Extracellular Electron Transfer Across Bio-Nano Interfaces for CO2 Electroreduction

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10 Scopus Citations

Abstract

Acetogenic bacteria represent a class of organisms capable of converting reducing equivalents and carbon dioxide into products with carbon-carbon bonds. Materials-based bio-electrochemical approaches are attractive for supplying biological organisms directly with grid-supplied electrons to convert carbon dioxide to value-added chemicals. Carbon nanotube-modified biocathodes have emerged as promising candidates for microbial electrosynthesis with high yields of carbon product formation, but a fundamental understanding of extracellular charge transfer at this electrode-biofilm interface is still lacking. Here, we utilize solid-state interfaces between semiconducting single-walled carbon nanotubes (s-SWCNT) and a model acetogenic bacterium for mechanistic studies of electro-catalytic CO2 conversion to acetate. Studies of bacteria/s-SWCNT interactions in a transistor-based device suggest direct extracellular electron transfer (EET) at the bio-nano interface. Deuterium isotope labeling experiments confirmed that the availability of electrochemically produced H2 as a redox mediator does not limit the efficiency of EET and CO2 electro-reduction for C. ljungdahlii biofilms, suggesting the primary reducing equivalents are the electrons delivered across the electrode/bacterium interface or involvement of biological redox mediators. Additional isotope labeling studies demonstrate high Faradaic efficiency for CO2 electro-reduction at the SWCNT/bacterium interface. These results provide important information about EET across the bacterium/material interface in a model biocathode.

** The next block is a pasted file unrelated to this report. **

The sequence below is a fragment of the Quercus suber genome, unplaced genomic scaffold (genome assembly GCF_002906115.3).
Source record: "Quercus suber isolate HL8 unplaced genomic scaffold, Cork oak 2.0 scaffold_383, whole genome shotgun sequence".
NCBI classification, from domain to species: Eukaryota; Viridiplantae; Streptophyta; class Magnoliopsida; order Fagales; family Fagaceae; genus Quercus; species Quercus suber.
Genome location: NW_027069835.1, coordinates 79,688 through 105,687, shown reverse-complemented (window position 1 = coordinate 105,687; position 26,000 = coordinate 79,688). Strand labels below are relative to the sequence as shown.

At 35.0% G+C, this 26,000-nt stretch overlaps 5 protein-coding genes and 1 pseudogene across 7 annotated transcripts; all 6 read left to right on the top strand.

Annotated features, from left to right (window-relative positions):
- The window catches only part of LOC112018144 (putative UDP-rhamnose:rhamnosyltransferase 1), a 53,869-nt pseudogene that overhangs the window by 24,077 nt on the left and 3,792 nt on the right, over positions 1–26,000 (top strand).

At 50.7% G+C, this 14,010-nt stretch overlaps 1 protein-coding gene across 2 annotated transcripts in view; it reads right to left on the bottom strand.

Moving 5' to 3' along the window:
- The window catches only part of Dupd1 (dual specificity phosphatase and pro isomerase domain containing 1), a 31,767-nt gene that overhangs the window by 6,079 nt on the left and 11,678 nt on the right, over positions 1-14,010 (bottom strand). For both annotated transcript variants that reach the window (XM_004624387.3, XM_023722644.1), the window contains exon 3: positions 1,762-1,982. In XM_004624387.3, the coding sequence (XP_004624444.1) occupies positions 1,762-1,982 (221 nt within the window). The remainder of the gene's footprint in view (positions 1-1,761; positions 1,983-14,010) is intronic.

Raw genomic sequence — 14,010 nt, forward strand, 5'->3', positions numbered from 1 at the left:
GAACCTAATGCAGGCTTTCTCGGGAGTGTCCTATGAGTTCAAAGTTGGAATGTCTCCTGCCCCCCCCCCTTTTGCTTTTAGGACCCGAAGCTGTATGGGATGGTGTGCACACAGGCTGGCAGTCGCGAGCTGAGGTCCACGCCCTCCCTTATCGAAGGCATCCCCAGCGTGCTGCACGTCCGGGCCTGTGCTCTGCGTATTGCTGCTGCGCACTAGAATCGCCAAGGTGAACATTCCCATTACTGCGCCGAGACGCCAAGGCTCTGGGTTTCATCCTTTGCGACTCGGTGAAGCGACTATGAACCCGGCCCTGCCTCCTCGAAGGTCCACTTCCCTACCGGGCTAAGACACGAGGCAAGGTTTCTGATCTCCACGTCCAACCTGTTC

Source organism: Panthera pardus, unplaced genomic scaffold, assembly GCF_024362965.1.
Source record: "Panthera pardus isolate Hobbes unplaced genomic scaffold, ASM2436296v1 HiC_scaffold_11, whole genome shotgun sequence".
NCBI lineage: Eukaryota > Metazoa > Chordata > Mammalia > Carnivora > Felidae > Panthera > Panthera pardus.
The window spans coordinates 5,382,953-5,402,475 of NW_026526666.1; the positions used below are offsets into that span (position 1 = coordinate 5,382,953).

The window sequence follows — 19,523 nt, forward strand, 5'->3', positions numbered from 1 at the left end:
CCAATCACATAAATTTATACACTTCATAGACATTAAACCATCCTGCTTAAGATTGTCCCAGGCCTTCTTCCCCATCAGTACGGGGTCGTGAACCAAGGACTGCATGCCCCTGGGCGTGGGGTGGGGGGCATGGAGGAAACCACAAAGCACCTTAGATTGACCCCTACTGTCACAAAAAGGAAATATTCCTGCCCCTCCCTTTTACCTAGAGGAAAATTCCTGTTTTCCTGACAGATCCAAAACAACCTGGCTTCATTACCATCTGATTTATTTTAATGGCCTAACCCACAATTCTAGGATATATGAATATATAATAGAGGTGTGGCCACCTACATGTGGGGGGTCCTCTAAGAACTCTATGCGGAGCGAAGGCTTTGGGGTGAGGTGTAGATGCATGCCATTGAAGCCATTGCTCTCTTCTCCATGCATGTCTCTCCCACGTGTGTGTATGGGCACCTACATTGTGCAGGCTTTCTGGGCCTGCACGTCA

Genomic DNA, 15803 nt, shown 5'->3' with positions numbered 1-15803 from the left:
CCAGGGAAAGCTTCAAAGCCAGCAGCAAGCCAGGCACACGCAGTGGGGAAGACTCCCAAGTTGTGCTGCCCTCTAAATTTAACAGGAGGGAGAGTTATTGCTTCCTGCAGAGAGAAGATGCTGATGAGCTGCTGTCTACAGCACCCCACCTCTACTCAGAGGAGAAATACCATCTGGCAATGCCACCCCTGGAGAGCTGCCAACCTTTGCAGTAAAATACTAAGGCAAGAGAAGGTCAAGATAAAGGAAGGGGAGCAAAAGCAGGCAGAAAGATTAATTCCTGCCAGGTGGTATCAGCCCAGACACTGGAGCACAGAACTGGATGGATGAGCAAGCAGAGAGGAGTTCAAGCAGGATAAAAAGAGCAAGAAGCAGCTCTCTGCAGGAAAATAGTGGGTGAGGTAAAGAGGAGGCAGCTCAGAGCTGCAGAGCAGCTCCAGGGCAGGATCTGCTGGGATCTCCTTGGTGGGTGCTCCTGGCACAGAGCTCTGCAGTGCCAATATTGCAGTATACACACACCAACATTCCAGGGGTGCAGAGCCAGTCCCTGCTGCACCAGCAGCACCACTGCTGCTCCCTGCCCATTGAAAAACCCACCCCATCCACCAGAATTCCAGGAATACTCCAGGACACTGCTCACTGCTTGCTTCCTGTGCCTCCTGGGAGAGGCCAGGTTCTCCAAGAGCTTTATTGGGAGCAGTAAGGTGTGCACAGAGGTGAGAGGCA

Original languageAmerican English
Pages (from-to)1093-1102
Number of pages10
JournalNanoscale
Volume13
Issue number2
DOIs
StatePublished - 14 Jan 2021

Bibliographical note

Publisher Copyright:
© The Royal Society of Chemistry.

NREL Publication Number

  • NREL/JA-2700-78890

Keywords

  • electrocatalysis
  • semiconducting single-walled carbon nanotubes
  • solid-state interfaces

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